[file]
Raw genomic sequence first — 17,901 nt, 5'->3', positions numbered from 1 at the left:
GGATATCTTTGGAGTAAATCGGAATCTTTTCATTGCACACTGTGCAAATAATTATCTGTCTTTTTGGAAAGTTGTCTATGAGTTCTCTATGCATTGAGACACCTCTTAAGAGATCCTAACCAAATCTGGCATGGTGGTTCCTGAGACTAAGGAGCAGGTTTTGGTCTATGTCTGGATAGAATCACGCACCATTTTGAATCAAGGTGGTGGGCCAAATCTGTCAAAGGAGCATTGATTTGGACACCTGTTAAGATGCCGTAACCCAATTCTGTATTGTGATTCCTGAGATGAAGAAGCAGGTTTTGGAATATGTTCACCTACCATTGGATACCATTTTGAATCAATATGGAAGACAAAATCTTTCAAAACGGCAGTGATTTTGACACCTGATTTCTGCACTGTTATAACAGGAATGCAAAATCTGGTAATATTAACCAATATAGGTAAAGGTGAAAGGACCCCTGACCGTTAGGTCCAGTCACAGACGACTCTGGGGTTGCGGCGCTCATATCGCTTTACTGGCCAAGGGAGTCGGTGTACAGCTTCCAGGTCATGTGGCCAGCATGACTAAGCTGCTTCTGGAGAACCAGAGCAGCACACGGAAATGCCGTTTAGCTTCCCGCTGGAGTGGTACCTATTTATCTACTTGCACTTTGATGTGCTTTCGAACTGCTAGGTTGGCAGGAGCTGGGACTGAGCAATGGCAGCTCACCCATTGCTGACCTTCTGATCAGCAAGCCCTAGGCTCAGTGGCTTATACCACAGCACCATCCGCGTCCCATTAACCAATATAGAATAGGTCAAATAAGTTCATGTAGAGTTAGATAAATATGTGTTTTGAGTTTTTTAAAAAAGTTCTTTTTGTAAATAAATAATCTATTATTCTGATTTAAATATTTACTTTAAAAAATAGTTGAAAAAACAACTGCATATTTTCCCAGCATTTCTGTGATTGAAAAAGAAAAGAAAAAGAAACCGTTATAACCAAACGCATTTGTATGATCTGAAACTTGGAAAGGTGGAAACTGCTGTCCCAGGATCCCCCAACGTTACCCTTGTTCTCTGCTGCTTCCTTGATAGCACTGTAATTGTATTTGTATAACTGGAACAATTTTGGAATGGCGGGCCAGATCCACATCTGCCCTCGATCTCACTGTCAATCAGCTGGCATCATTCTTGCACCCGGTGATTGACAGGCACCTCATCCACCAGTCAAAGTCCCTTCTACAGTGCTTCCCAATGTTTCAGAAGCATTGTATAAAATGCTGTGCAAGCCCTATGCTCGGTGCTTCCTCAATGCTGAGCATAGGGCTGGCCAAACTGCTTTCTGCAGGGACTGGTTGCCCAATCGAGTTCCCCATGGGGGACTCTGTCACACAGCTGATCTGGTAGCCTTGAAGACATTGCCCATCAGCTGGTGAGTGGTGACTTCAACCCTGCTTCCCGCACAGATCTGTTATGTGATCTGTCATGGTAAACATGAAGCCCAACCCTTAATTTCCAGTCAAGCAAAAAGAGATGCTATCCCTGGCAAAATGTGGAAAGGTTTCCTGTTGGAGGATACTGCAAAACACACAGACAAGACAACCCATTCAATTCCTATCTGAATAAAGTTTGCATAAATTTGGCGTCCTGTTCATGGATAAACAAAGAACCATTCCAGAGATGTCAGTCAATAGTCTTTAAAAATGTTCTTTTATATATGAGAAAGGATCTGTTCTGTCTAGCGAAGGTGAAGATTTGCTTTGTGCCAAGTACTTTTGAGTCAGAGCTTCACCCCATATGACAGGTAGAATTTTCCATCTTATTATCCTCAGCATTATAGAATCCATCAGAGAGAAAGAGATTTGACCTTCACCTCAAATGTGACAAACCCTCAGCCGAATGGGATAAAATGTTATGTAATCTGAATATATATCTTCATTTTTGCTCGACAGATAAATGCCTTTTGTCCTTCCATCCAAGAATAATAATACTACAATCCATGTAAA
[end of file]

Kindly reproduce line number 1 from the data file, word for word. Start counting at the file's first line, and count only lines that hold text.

Raw genomic sequence first — 17,901 nt, 5'->3', positions numbered from 1 at the left: